There is also a symbolic aspect to these cases. They tap into very emotive and political questions about the nature of disability and of care. Cases like Cheshire have constructed the restrictions a person is subject to as intrinsic to them, and the care people like P receive is constructed as benevolent and requiring no significant scrutiny (or at least, not via an Article 5 mechanism). As the Official Solicitor – who represents P, MIG and MEG in this case – has said, there tends to be a view that ‘people in care homes, if they are nice care homes and there are red roses around the front door and not many residents or rooms, are not being deprived of their liberty’. The analogy with the restrictions imposed on children, often lurking in the background in discussions around Cheshire, fits with an infantilising view of people with learning disabilities and older adults which is often held in society.
An alternative way of looking at these cases is that people like P, MIG and MEG – whatever their impairment – are also subject to high levels of control by those caring for them. The purpose of safeguards, on this view, is to ensure that this kind of control is only exercised where it is really necessary and justified, through independent appraisal by assessors – or, if necessary, a court. Care services, however benevolent their intentions and however rosy their brochure, can still be sites of coercion. Far from these types of situations not being what Article 5 is ‘about’, we might recall that some of the greatest human rights abuses in our country, and over the last century, have been perpetrated against populations like this, subject to similar levels of supervision and control, in health and social care institutions. Many human rights violations – perhaps especially in this sector – take place with the best of intentions. This is not to suggest that all, or even most, services are violating people’s rights, just that when the stakes are so high it is vital to have procedural safeguards (in the words the European Court in HL’s case) ‘to protect individuals against any “misjudgments and professional lapses”’.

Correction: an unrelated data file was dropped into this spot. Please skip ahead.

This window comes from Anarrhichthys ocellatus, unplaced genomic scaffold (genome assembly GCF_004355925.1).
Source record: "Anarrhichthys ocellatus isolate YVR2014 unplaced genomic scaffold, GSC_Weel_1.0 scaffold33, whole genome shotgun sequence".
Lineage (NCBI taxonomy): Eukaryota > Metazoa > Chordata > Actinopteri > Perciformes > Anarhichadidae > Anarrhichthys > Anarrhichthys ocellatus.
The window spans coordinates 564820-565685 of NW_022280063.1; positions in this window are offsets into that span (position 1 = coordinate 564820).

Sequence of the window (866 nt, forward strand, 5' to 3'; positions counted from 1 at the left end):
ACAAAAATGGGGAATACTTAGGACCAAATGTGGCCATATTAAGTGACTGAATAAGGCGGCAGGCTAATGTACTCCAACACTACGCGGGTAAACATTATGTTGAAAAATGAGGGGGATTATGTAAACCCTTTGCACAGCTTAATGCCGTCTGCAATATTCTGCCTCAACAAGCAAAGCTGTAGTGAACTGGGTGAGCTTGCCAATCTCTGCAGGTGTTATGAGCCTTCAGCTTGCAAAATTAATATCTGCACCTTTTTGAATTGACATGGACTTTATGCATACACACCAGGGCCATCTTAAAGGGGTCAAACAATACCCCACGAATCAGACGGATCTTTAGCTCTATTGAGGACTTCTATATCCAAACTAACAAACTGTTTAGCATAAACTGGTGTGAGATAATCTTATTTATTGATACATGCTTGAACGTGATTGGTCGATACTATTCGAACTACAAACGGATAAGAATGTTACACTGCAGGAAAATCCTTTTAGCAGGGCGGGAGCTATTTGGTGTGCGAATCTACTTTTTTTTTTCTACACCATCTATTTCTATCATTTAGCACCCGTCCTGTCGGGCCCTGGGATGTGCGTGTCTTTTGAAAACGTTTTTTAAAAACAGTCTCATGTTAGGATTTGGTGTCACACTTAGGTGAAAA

On this view, the ‘comparator’ we should be adopting is whether people without disabilities would consider themselves deprived of their liberty if they were subject to similar restrictions. As the Official Solicitor retorted from the audience in the seminar discussed above, ‘how disabled does a person have to be before they cease to have human rights, or an Article 5 right? And one can be flippant about little children if one wants, but these aren’t children, they’re adults.’
I think you can see which way I’m leaning on this…
If you are interested, you will be able to watch the Supreme Court case on Supreme Court TV on 21-22 October. The case will be heard by seven judges, reflecting its significance, comprising Lords Neuberger, Kerr, Clarke, Sumption, Carnath and Hodge, and Lady Hale.